This item is 5 years and 6 months old; some content may no longer be current.

Addressing methamphetamine use in primary care

Methamphetamine, commonly referred to in New Zealand as “meth” or “P”, is associated with high rates of personal and community harms. People who use methamphetamine have an increased risk of death due to overdose, suicide or cardiovascular causes. Any health interaction is an opportunity to discuss methamphetamine use if suspected and offer support to stop.

Log in

Key practice points:

  • Health professionals need to be proactive when the opportunity arises in identifying people who have problems with methamphetamine use, as they may have little contact with health services and are unlikely to reveal their drug use without being asked
  • Methamphetamine use is most prevalent among people aged in their 30s and under, and is more common in males compared with females and in Māori compared to people of other ethnicities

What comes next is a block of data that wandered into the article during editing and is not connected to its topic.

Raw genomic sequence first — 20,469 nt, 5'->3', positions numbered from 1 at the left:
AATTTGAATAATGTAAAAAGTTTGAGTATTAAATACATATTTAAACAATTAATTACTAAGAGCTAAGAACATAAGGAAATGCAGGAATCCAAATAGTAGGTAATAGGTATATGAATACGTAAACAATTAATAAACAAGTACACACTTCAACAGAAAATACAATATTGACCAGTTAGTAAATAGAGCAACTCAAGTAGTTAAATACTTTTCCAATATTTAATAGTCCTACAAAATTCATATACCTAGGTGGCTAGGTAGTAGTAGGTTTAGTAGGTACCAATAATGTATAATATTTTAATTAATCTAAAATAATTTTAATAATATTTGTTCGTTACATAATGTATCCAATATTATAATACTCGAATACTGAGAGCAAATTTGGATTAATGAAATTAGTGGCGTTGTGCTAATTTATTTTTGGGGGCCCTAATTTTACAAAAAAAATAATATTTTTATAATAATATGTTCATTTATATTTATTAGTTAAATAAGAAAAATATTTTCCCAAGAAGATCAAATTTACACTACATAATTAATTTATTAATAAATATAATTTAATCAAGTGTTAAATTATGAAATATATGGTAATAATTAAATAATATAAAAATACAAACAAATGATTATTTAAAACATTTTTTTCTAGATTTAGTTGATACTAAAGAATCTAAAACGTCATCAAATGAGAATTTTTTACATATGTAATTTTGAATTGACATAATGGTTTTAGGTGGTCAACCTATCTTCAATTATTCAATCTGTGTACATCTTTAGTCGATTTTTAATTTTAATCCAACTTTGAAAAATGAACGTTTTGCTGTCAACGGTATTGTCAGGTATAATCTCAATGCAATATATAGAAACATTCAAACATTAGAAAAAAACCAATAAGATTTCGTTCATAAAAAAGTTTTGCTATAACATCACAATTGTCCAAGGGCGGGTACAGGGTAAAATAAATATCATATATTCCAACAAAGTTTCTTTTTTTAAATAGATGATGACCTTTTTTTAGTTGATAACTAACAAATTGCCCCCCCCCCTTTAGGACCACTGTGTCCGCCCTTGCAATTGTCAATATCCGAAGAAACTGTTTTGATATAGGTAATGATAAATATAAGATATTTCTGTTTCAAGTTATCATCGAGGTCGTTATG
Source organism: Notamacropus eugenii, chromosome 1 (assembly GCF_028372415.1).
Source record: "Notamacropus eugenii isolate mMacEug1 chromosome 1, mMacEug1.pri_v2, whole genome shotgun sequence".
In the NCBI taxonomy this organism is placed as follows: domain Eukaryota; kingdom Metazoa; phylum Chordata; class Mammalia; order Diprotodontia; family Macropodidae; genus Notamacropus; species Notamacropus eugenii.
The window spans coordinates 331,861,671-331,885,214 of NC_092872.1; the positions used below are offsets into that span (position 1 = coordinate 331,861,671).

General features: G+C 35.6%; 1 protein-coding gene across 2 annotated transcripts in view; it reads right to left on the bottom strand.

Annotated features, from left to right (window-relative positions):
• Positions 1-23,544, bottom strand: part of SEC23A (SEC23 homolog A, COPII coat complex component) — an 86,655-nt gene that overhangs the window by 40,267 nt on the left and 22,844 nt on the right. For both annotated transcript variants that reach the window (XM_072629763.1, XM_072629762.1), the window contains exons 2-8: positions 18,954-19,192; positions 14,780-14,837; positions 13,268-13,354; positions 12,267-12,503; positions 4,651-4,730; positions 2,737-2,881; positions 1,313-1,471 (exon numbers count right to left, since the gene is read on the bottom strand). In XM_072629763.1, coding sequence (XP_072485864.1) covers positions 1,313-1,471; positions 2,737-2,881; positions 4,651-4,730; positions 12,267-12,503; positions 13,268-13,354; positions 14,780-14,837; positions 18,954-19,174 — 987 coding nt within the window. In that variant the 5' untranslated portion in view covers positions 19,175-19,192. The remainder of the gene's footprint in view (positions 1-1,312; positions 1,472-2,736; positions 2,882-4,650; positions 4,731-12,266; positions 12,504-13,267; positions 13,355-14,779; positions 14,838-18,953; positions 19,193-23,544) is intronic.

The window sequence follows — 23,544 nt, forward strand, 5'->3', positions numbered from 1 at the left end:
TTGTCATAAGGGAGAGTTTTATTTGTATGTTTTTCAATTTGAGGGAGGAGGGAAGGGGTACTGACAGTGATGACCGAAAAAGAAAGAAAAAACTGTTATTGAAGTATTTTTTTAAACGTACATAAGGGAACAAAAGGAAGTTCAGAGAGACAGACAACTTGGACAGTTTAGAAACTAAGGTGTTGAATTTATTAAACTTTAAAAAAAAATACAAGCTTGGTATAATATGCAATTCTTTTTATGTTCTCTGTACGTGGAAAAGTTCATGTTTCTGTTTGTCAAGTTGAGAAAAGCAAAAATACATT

• People who use methamphetamine are at risk of dependency, psychosis and other mental and physical health complications, as well as financial, family, relationship and legal problems
  • Counselling and support from a health professional, friends and family is currently the best approach for helping people to stop using methamphetamine
  • Evidence does not support the use of any currently available pharmacological treatments to help patients quit or prevent relapses
  • There are a variety of self-help resources and support programmes available that patients can be directed to